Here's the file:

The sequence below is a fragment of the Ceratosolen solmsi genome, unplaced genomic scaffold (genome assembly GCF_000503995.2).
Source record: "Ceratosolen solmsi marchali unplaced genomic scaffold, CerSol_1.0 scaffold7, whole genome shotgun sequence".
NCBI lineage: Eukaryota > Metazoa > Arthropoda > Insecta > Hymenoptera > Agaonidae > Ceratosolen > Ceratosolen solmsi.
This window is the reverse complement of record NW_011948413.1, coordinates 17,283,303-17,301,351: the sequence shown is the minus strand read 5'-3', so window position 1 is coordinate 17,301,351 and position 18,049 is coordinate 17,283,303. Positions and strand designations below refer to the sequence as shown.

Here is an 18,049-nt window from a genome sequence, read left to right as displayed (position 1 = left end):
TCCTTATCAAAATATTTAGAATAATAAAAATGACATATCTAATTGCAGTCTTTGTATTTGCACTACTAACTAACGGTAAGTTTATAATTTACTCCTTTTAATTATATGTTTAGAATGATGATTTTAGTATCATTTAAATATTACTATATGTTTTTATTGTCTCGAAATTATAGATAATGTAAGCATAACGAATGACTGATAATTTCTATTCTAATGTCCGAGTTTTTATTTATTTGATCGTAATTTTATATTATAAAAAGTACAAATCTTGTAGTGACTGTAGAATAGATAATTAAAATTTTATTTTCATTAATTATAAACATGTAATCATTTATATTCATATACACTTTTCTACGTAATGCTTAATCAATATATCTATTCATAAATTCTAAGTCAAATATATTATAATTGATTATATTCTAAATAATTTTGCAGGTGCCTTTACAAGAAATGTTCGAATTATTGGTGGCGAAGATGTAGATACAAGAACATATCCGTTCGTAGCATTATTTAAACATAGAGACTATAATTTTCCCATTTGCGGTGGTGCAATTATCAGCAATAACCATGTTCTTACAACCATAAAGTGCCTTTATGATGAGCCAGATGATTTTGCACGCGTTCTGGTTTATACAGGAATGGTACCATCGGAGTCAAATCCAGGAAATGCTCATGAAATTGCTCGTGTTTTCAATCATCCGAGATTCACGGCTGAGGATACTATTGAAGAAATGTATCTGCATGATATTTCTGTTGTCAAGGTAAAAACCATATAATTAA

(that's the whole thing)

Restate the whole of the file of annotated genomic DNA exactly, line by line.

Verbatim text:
The sequence below is a fragment of the Ceratosolen solmsi genome, unplaced genomic scaffold (genome assembly GCF_000503995.2).
Source record: "Ceratosolen solmsi marchali unplaced genomic scaffold, CerSol_1.0 scaffold7, whole genome shotgun sequence".
NCBI lineage: Eukaryota > Metazoa > Arthropoda > Insecta > Hymenoptera > Agaonidae > Ceratosolen > Ceratosolen solmsi.
This window is the reverse complement of record NW_011948413.1, coordinates 17,283,303-17,301,351: the sequence shown is the minus strand read 5'-3', so window position 1 is coordinate 17,301,351 and position 18,049 is coordinate 17,283,303. Positions and strand designations below refer to the sequence as shown.

Here is an 18,049-nt window from a genome sequence, read left to right as displayed (position 1 = left end):
TCCTTATCAAAATATTTAGAATAATAAAAATGACATATCTAATTGCAGTCTTTGTATTTGCACTACTAACTAACGGTAAGTTTATAATTTACTCCTTTTAATTATATGTTTAGAATGATGATTTTAGTATCATTTAAATATTACTATATGTTTTTATTGTCTCGAAATTATAGATAATGTAAGCATAACGAATGACTGATAATTTCTATTCTAATGTCCGAGTTTTTATTTATTTGATCGTAATTTTATATTATAAAAAGTACAAATCTTGTAGTGACTGTAGAATAGATAATTAAAATTTTATTTTCATTAATTATAAACATGTAATCATTTATATTCATATACACTTTTCTACGTAATGCTTAATCAATATATCTATTCATAAATTCTAAGTCAAATATATTATAATTGATTATATTCTAAATAATTTTGCAGGTGCCTTTACAAGAAATGTTCGAATTATTGGTGGCGAAGATGTAGATACAAGAACATATCCGTTCGTAGCATTATTTAAACATAGAGACTATAATTTTCCCATTTGCGGTGGTGCAATTATCAGCAATAACCATGTTCTTACAACCATAAAGTGCCTTTATGATGAGCCAGATGATTTTGCACGCGTTCTGGTTTATACAGGAATGGTACCATCGGAGTCAAATCCAGGAAATGCTCATGAAATTGCTCGTGTTTTCAATCATCCGAGATTCACGGCTGAGGATACTATTGAAGAAATGTATCTGCATGATATTTCTGTTGTCAAGGTAAAAACCATATAATTAA